Those houses were built between 1950 and 1959?? What makes these houses historic? What makes them worth saving?
    • Sell
      I don't know if I would say they are historic. I do believe that people should know the full history behind why and how they were built, and the 'fine print' that existed on the deeds. That is part of the city's history that few know about. I strongly suggest though, and the owners would probably agree, that there is no better time to sell than now.
    • Old vs. Historic
      Just because something is old, that doesn't necessarily make it historically significant. The house I grew up in was built in the 1920's. Sure I have great memories, but why should society care whether that house stands or falls?
      • Few Know
        I'll just leave it as I said earlier. It is not the homes that are historic, but the circumstances surrounding their construction. It was at a time of re-lining and othe racial discrimination. Owners should sell. The historic designation doesn't put money in their pockets.
      • why not?
        This doesn't need to be a zero sum game. I don't believe there are any height restrictions in that area so why not think outside the box and build up instead of out? Since most of the land would be used for parking, an attached garage could be built instead. The store could be built to the street bordering 16th & MLK.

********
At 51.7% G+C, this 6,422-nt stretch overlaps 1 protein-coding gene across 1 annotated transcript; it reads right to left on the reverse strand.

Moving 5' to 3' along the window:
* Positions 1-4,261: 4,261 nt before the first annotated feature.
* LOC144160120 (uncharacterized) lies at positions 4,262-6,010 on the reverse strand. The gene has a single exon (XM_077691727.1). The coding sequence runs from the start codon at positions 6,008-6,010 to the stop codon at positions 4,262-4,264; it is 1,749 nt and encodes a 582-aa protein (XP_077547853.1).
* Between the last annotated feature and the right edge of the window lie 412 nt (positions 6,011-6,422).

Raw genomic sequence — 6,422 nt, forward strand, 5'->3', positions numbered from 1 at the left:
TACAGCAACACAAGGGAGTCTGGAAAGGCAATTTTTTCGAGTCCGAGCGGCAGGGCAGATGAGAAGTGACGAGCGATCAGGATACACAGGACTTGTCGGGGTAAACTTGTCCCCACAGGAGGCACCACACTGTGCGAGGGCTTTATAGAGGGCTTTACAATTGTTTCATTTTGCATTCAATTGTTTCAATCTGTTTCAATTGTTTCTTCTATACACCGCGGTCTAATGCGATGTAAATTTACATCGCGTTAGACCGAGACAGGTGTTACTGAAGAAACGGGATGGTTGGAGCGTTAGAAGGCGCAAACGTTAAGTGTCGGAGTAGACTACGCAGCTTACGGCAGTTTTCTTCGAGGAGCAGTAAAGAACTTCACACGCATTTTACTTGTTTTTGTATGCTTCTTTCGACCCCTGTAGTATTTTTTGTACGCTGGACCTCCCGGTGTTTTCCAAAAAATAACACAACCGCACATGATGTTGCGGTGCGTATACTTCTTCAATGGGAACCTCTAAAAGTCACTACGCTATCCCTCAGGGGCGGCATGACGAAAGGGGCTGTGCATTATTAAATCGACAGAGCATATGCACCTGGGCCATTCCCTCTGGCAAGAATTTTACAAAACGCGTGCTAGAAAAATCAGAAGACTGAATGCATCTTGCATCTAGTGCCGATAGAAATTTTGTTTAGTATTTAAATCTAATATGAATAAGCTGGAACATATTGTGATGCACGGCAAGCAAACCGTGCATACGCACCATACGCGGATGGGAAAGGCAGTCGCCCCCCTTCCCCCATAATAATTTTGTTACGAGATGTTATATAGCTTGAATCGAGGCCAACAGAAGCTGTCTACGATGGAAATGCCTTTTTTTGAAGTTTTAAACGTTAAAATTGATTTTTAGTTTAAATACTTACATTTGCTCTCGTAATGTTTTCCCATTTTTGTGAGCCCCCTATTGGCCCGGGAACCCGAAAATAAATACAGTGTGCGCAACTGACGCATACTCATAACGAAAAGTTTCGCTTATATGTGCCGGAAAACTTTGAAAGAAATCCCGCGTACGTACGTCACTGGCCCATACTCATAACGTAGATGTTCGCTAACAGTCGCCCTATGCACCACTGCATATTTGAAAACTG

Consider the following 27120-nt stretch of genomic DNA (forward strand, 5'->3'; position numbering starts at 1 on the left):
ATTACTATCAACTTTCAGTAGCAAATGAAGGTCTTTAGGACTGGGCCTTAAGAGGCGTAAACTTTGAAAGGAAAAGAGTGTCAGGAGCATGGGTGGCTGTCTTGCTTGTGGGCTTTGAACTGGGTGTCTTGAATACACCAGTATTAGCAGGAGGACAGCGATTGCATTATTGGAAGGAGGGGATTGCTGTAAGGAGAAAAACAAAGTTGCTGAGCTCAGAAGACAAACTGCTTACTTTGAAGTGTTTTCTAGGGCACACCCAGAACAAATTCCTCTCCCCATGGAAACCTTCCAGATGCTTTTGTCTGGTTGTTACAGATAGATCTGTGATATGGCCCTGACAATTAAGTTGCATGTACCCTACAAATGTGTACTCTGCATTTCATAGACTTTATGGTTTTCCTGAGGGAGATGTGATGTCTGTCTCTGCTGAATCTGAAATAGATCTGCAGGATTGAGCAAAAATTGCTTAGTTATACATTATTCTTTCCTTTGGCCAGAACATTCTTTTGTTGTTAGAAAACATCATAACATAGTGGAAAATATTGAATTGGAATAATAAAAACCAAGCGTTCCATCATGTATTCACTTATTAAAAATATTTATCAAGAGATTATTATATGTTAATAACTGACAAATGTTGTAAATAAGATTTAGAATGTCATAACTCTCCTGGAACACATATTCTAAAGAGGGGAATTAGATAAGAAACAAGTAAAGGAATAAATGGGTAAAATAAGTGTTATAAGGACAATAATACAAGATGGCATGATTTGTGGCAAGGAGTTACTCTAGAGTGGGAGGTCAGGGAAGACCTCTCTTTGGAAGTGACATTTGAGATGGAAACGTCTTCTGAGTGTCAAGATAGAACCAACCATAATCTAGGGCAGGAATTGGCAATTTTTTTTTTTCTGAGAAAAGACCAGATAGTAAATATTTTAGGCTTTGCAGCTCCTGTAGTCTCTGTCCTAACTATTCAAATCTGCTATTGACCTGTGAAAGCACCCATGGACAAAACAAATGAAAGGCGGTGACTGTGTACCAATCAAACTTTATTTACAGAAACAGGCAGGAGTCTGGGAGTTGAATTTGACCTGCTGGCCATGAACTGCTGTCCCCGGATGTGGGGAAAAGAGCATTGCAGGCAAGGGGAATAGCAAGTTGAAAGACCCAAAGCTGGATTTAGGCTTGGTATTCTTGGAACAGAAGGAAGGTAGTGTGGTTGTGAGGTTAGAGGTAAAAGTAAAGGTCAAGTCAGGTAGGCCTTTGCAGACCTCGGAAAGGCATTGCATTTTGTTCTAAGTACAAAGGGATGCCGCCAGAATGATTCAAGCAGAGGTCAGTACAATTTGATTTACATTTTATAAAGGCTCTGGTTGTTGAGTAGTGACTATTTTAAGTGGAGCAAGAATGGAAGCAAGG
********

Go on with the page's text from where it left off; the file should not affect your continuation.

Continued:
• My Legacy
        Many people fail to understand the history of this area and these homes. This was one of the few areas in Indianapolis a black man could build a new home. Many places in the city wouldn't let that happen. These homes were build under one of the 1st sweat equity programs in the country program that allowed these families an opportunity to get a loan and build their home. These homes were build with the blood sweat and tears of the owners.My father build a home there raised his family and cared about his neighbors and neighborhood. Its part of my history and my legacy and I don't think it should be erased. Its part of the history of Indianapolis.
      • Flanner House Homes
        Those homes were the first sweat equity homes built by African Americans in these United States of America where we call home! They can create "Historic Landmark" status to homes all over, but when it comes to us, it does not count! How dare anyone try to discount what my parents had to go through to get a home built back in those days! What we had to go through to get where we are today! The playing field was not level then, nor is it now! Until you have been in our shoes, and walked a mile, then the best thing to do is keep your opinion to your self!
      • Sigh
        More people playing the race card. No matter how "historic," if a place is run down, then new development should not be out of the question.
      • Home Sweet Home
        Regardless of the circumstances, if they want to remain in their homes, they should be able to do so and use any means and resources at their disposal, i.e. historic designation, to do so. I suspect the developer didn't expect any resistance from the neighbors and thought they would gladly take the money.
      • Don't destroy our neighborhood
        I grew up in the Ransom Street apartments and the neighborhood is very unique. We were and still are a close knit neighborhood. Meijer s is trying to destroy that neighborhood it is not a good time to sell where are you people that live in that neighborhood going to go? I think we will fight this with everything we have. Respectfully Anita Harrell